On the day before Halloween 2015, I learned what blood looked like.
I had seen blood before, of course. Scrapes, cuts, bleeds from shaving nicks on my chin to crimsoned hair matted with clots after a woman got into a chain fight at a DMV when I was 16.
But until the old woman lying in a heap a few steps north of my doorway, I had thought of it as a slightly brown-tinged oxidized mess.
Until the old woman dripping pinot onto the sidewalk, I hadn’t realized blood was so red.
A young yuppie type hovered over her. I think he might have been one of my downstairs neighbors, but after a certain point of your 30s, all fratty young white boys look the same.
“She fell,” he said.
“I’m fine, I’m fine,” she said, as blood dribbled from her mouth and over her forehead.
I was wearing my new sunglasses, the ones that promised to fix my colorblindness. I had seen blood, but had never seen it so red.
“I have an appointment,” she kept saying. “I’m fine. I have to catch a train. I have to catch a train.”
The young man and I kept pointing out that she was covered in blood.
He ministered to her as I called 911. He asked if she was OK, if she knew where she was, if she knew the day and where she had been heading.
The dispatcher told me to keep her on the sidewalk until help arrived. The frat boy ran to the gas station a few steps away to buy a roll of paper towels to daub away the blood. I ran back to get a bottle of water. Together, we helped her wash her hands.
“I’ll be late for my appointment,” she said, touching her wrist in a gesture that would have been more relevant if she had been wearing a watch instead of an arm brace.
She wasn’t delusional or rambling. She was embarrassed, old, caught in helplessness and definitely did not want the ambulance to arrive.
A cop beat the ambulance to the scene. He helped the boy and me convince her to stay and wait, told her that she wasn’t fine, pointed out she was bleeding from her head.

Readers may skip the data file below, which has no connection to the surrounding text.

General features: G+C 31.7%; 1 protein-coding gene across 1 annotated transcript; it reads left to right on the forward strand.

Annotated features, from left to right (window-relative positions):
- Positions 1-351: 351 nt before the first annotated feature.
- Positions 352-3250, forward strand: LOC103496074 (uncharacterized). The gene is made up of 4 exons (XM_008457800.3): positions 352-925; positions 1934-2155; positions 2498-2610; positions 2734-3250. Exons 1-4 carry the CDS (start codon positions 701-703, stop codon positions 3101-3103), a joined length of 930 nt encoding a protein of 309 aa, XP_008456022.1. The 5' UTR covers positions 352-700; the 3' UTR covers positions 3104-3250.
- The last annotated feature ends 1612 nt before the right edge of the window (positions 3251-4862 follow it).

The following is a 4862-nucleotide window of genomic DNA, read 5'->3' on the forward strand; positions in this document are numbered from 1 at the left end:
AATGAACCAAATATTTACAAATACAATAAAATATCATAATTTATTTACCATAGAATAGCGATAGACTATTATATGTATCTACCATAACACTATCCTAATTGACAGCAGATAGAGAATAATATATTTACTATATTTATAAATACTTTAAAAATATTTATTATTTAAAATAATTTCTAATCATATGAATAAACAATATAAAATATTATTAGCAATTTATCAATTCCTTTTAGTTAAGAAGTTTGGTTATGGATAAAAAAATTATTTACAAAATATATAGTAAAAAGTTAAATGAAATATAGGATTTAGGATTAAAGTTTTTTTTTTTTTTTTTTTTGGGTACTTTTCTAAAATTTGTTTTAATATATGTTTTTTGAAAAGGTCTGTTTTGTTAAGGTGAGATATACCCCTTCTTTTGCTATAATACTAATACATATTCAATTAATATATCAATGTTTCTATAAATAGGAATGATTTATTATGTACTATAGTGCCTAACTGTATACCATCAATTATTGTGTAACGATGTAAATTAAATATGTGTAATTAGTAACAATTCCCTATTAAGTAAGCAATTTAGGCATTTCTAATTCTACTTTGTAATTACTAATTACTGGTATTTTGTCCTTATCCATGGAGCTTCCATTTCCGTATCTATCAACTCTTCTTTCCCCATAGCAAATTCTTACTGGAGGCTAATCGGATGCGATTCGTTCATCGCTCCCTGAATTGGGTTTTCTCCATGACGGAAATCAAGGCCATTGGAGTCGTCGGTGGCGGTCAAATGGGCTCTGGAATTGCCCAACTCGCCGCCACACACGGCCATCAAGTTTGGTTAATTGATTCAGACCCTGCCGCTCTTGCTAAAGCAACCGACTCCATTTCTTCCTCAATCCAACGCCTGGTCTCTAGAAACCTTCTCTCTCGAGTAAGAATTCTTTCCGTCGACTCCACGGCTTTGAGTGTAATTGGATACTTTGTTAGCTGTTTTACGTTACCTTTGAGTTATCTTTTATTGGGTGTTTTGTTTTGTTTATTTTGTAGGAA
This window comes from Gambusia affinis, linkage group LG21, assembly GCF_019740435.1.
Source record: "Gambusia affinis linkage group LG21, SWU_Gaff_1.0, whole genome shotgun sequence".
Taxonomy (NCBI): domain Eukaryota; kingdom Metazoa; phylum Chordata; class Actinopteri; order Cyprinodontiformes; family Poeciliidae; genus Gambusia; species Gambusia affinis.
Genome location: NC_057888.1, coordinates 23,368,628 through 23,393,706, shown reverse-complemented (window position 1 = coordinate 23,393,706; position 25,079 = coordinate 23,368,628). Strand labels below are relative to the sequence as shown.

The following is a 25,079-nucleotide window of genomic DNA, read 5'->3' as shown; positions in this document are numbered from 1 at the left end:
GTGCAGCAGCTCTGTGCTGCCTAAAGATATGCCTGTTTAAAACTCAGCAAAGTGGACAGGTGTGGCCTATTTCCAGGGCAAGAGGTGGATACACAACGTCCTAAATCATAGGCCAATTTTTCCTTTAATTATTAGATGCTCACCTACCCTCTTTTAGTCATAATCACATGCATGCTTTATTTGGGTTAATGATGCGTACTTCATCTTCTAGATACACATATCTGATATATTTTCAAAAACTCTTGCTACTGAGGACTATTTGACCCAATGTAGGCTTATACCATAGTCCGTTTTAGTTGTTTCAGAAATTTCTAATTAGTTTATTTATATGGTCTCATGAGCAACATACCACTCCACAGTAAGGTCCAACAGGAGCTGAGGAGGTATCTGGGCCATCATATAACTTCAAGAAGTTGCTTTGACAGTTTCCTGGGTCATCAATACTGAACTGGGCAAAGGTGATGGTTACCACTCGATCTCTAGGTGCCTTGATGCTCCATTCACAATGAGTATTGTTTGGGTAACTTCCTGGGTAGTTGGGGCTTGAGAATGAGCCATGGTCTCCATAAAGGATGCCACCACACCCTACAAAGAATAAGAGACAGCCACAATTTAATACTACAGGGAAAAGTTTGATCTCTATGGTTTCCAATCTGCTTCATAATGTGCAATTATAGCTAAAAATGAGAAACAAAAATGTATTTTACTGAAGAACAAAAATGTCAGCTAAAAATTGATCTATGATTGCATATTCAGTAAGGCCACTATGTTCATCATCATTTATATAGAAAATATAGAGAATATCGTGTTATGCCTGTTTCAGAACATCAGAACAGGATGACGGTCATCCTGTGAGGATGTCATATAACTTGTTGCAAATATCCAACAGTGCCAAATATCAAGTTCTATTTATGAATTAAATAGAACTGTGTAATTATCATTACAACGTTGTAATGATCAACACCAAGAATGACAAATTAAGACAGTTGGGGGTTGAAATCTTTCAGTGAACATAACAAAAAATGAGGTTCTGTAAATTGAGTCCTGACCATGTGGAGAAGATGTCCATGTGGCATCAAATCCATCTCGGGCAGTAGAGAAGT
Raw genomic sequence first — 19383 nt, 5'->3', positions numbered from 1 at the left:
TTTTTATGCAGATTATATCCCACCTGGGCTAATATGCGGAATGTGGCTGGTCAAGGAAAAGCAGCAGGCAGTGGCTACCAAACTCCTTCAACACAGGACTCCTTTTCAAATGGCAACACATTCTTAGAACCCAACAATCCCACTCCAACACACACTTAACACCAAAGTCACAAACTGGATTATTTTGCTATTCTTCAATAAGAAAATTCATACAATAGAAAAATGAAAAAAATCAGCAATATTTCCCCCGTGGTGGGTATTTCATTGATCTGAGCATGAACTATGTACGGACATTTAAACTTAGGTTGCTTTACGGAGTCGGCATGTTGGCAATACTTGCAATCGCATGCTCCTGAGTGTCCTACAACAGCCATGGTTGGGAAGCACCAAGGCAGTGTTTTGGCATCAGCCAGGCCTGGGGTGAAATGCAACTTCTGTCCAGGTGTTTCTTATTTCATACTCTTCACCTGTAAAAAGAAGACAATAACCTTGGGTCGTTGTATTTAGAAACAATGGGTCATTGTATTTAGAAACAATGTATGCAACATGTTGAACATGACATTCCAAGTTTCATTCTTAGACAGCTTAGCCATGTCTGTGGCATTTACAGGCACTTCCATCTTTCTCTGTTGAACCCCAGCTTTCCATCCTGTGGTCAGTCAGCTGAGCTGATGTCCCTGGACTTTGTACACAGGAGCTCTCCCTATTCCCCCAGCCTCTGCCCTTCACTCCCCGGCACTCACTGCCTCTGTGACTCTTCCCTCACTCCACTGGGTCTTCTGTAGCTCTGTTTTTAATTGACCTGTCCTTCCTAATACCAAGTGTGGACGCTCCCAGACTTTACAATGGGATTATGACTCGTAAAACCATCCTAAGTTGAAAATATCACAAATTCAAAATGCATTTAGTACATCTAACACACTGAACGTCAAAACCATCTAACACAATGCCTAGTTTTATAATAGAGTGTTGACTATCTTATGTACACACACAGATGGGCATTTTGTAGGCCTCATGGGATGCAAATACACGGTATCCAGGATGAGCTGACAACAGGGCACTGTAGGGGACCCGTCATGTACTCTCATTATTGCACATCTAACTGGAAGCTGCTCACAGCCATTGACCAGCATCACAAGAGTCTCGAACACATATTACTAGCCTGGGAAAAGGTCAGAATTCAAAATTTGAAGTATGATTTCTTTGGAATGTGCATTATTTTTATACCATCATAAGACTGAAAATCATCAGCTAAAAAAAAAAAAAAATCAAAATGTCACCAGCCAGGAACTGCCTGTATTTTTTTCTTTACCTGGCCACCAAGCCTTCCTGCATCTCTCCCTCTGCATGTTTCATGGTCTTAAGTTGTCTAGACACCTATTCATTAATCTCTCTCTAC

The cop and I chatted for a few moments after the ambulance came and started stitching her up.
“There’s a reason old people don’t want ambulances,” the cop said. “They’re worried about medical bills.”
I had figured as much. Fixed income. Piss-poor Medicare or Medicaid if any insurance at all. She was bleeding from the head and an ambulance was the worst of her options.
The cop and I shook our heads sadly and moved on.
That’s my Halloween story. Simple and preachy and bound to be ignored as the elephantine half of the political spectrum cloys, pounds and shrieks that they would take medical care from this woman much much faster than the rest of the candidates.
No, we can’t start exploring universal health care. No, we’re not even allowed to keep the half measures of Obamacare if the millionaires on that GOP dais have their way.
Of course it’s not that simple. We shouldn’t have health care available for all. We shouldn’t have it because of some reason anyone not wearing a lavalier mic and a suit with an American flag lapel pin is just too stupid to understand.
We should have a political system where a bleeding woman is afraid to call an ambulance.
I guess I’m just too stupid to see why.
The old woman’s pinot blood clotted on the milky chalk concrete as the navy-garbed cop gabbed into his radio that there was nothing going on of note. Just another street in America, among the blue, white and pooling blood red.